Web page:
for a recital at the college auditor
ium next Monday evening, November
jl. This will be the second of the;
series of fine musical attractions en- J
gaged for the year, the first being
the concert of the Minneapolis Sym
phony orchestra.
S:'^W^^S^* y"-''^~^ "9
______ w^ix'v ..•': ___■:-:'' :
Moiseiwitch comes to America af- ;
ter having achieved a remarkable
i success in England. American crit-!
ics are speaking in the highest terms !
of his playing, and many of them
hail him as the successor of Padere
wski. '
His success in San Francisco on
October 14 was so great that another
; recital was arranged there for Oc
tober 24. The San Francisco man
ager, Selby C. Oppenheimer, wired
Miss Lois Steers, the Northwest man-
Lager, as follows: "Moiseiwitch tri
umph last night absolutely the great
est of any pianist ever in San Fran
jcisco. Never heard such unanimous
enthusiasm or such wild cheering."
Dean Herbert Kimbrouch, chair
-1 man of the faculty entertainment
committee, states that the program
to the played by Moiseiwitch is of a
high order and that his recital should
be one of the best musical events of
the year.
The sale of tickets opens today at
Watt's Pharmacy, the price being
$1.25. College students may pur
chase tickets at 75 cents by showing
their student passes.
SPECIAL SERVICE AT BANNER
There will be special services in
the Banner school house next Sun- j
day, October 31, morning and even- \
ing. The Rev. John C'vall, pastor
of the Temple church. Spokane, will
preach. Dinners will be served. All
are most cordially invited to attend.
FORWARD PASSES
DEFEAT MIDGETS
In one of the most exciting foot
ball games of the season the Brown
ies defeated the Midgets on Rogers
field last Saturday afternoon in the
presence of a large and enthusiastic
I crowd. The score was 29 to 0, and
I 2 I of the points were due to skilfully
executed forward passes from Quar
terback; "Toddy" Sanders to Half
back Wilbur Rounds.
The first score came early In the
t
game, when Fullback Johnnie Hohl
er bucked the line for a five-yard
| gain over the goal line. He failed
■to kick goal. A few minutes later a
Midget back was tackled behind his
goal line before he could get off a
punt, and a safety was scored.
The Midgets made several first
I downs, but were not as well coached
|as their opponents and could not
solve the aerial offense of the latter.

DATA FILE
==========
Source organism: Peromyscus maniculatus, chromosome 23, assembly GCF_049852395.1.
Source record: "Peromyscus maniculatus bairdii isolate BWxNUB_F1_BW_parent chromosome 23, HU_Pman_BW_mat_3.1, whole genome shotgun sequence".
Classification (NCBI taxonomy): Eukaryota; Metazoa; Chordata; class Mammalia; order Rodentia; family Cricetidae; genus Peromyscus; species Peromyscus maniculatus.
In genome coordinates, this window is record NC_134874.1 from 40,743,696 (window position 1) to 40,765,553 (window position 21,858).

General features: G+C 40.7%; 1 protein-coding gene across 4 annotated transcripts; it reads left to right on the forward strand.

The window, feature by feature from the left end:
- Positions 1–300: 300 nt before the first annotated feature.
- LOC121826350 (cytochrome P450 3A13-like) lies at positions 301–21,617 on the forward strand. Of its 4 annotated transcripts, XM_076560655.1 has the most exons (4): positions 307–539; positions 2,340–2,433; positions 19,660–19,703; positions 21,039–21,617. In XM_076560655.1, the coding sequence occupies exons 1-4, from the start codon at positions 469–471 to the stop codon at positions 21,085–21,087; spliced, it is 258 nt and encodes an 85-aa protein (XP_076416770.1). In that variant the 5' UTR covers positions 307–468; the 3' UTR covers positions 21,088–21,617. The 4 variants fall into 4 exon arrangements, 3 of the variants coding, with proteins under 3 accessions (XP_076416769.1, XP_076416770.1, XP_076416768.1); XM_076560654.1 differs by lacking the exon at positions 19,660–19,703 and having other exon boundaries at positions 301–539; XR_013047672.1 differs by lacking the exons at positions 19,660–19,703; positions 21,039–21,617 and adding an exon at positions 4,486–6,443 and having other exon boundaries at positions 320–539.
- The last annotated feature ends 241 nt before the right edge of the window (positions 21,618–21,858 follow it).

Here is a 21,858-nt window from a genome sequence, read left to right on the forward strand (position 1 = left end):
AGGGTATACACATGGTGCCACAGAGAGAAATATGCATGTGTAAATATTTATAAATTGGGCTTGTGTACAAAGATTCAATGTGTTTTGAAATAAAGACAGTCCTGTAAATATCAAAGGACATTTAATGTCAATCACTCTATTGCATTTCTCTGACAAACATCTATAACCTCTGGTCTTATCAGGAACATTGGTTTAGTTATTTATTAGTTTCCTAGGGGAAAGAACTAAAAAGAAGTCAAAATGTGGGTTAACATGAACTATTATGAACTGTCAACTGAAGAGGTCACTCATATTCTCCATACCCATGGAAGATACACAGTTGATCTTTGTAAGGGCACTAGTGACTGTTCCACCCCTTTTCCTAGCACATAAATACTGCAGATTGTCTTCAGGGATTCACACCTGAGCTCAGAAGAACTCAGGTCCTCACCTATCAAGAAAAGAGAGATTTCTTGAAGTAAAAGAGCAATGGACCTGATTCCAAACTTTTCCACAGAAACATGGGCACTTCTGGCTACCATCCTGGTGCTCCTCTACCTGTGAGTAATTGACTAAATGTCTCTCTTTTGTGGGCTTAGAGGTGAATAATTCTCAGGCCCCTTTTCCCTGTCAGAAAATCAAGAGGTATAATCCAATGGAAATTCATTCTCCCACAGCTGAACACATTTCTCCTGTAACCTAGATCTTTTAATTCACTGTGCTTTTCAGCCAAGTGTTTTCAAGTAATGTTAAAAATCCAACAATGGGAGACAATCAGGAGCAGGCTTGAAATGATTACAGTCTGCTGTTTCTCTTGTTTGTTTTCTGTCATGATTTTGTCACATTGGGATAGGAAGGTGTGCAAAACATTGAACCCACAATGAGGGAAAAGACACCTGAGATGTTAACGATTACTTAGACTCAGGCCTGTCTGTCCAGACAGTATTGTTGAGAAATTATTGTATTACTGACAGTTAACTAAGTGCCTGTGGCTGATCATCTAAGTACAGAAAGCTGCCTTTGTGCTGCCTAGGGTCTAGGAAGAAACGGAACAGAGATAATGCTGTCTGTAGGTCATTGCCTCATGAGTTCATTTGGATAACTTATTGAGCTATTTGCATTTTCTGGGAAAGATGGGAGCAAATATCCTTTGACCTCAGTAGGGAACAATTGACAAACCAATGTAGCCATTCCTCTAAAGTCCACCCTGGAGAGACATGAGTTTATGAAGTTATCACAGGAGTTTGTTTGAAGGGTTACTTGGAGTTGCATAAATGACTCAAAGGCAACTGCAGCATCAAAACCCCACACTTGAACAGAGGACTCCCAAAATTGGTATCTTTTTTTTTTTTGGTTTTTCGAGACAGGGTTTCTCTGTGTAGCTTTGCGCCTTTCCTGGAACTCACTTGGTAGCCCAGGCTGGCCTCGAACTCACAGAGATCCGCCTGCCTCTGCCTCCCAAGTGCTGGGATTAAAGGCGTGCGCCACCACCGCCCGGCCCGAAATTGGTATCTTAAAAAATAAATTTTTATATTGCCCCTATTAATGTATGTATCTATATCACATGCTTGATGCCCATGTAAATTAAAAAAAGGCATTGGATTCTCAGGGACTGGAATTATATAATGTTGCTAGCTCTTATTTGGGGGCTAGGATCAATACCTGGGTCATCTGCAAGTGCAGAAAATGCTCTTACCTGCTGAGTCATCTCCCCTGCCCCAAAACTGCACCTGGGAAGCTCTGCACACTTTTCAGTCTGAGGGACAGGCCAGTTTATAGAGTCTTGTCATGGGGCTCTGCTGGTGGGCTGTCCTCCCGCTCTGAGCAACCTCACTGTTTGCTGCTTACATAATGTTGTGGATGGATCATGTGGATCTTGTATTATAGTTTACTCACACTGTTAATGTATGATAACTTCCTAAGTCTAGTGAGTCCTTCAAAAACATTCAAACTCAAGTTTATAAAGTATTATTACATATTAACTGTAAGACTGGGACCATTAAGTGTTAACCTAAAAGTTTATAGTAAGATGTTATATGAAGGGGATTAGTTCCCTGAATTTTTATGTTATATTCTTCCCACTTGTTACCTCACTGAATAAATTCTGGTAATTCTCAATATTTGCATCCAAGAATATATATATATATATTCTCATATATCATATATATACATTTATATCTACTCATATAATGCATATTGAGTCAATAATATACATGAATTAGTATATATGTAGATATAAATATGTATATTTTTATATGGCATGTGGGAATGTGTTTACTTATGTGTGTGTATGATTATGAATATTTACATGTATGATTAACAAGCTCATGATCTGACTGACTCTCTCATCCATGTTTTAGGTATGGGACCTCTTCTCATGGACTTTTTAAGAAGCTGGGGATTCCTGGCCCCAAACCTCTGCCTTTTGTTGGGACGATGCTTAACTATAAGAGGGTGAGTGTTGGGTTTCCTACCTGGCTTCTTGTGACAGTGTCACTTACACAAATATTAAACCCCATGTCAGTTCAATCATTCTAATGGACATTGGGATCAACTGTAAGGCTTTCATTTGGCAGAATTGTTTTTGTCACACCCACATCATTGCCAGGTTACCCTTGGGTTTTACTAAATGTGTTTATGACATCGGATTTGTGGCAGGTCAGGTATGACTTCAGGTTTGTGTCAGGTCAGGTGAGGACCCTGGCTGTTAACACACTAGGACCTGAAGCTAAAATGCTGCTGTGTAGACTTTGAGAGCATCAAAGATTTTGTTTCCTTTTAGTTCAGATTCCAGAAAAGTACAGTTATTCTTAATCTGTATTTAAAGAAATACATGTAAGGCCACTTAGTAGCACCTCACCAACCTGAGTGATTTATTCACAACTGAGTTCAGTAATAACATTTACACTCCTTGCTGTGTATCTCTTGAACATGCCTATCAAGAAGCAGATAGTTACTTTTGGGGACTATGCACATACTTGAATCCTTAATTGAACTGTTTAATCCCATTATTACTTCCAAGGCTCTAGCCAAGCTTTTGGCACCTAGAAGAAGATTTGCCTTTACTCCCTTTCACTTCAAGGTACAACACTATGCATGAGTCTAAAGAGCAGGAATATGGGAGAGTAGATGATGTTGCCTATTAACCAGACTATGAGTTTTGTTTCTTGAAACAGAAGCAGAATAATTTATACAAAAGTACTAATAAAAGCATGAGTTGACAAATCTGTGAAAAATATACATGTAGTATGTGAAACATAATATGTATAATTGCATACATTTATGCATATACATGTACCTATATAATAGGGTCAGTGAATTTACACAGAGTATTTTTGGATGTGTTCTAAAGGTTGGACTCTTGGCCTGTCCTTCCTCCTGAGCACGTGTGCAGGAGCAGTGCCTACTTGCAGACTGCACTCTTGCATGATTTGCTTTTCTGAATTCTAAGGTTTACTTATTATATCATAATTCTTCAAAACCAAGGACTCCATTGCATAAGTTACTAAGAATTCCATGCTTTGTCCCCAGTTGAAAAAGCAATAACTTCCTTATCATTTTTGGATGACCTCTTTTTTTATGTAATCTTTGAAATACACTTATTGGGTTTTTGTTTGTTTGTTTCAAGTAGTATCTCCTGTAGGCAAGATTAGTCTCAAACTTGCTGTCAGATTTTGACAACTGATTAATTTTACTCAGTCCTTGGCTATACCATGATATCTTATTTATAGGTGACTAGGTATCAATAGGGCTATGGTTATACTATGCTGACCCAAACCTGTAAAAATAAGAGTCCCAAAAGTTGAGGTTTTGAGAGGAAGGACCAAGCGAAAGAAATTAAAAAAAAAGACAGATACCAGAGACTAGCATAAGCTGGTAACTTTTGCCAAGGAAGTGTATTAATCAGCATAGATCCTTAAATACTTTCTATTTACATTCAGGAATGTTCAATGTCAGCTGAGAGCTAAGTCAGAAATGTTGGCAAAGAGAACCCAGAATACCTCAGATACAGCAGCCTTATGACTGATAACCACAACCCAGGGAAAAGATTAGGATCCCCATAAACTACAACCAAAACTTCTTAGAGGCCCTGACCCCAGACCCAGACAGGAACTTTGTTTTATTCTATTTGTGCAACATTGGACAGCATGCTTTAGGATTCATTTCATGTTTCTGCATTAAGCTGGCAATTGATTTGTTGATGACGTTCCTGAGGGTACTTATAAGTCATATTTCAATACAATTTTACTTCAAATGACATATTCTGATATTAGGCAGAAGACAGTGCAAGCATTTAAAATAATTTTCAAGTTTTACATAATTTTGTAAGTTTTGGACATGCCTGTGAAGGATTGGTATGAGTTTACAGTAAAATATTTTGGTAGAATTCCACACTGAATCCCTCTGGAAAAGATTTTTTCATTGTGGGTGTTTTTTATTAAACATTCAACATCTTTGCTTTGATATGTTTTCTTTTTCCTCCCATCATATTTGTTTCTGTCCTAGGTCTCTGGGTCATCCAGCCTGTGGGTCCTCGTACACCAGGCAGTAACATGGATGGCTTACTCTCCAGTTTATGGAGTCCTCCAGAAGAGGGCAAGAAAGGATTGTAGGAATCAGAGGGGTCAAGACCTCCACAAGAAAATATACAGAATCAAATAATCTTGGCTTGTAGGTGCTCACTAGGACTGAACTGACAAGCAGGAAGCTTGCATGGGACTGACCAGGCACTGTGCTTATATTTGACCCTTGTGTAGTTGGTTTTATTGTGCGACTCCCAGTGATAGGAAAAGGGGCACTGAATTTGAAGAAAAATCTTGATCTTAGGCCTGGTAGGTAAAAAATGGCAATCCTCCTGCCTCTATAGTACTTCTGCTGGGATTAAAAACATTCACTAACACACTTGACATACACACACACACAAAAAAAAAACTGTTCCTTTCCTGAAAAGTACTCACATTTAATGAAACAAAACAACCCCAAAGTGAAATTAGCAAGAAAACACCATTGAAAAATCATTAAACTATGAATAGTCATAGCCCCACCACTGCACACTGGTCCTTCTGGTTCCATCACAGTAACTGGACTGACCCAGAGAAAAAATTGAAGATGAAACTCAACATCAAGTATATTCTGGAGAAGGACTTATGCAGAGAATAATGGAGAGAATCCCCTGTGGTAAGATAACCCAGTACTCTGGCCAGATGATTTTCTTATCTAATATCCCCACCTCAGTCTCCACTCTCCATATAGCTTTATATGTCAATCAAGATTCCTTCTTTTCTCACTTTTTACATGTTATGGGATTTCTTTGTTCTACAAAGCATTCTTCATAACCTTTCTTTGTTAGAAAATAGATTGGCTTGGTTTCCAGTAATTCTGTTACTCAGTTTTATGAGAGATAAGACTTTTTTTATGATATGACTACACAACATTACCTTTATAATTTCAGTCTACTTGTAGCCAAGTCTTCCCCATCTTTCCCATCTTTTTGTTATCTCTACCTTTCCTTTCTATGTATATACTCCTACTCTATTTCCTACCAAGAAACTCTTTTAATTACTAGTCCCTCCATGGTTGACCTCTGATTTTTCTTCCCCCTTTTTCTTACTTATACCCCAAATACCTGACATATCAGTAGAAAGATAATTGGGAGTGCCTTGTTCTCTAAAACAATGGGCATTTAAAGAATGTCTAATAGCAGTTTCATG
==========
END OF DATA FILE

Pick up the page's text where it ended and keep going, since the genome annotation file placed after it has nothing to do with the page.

Rounds, Sanders and Bohler starred
| for the Brownies, while McKillip and
Ashlock were the mainstays of the
.Midgets.
; The same teams are scheduled to j
j play again Saturday afternoon be-
I twees the halves of the W. S. C
j Montana U. game. "Bobby" Bar- !
jnard has been coaching the Midgets
[and they promise to show much bet
ter team work than last week.
CARD OF THANKS
We desire to hereby express our
heartfelt thanks to our old friends
and neighbors; to the members of the
American Legion and all those who
'.assisted in making the funeral of our
dear soldier boy a beautiful one, by
their contributions of music and
flowers.
, Mr. and Mrs. Joseph H. Weeks,
I and Family.
; 1 .;
Announcement
The ARTOPHO STUDIO
in well-arranged and splendidly
equipped temporary quarters
i
V
w
Home Portraiture
will be specialized, and appoint
ments for sittings, both in the
home at at the Studio, can be
made on and after Nov. 1 0, '20
Studio in The Realty Building
Entrance Next Door to Tower Barber Shop
HI BUILDING TIME ■
, ; Never Was a Better Time ■
I EVERYBODY BUILD! .
; „. Houses. Stores. Garages. Barns. Silos. j
| M Build Anything Needful and Useful § I
g=jj=| Get Busy and Build! IIH
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i Let's Be Friends! Q
M LJ
m A friend posted on money matters is mighty con- ■
an venient at times. And the better you know that w
U friend the more useful he will be to you. Lt
rl Make friends with your bank now. Then when W
WW the time comes and you have an important money IB
MM matte]- that you would like to talk over with some- jgj
LA one, really well informed about such things, you U
Pj will have a friend whose judgment will be valuable f^
W to you—your bank. Mj
W It is a part of our daily business to keep posted tog
U in regard to general conditions, money matters and Q
Q investments. „ r\
WW Come in today and get acquainted. H
v v
M "Home of the Palouse Dollar" pk
Friday, October 20, 1020*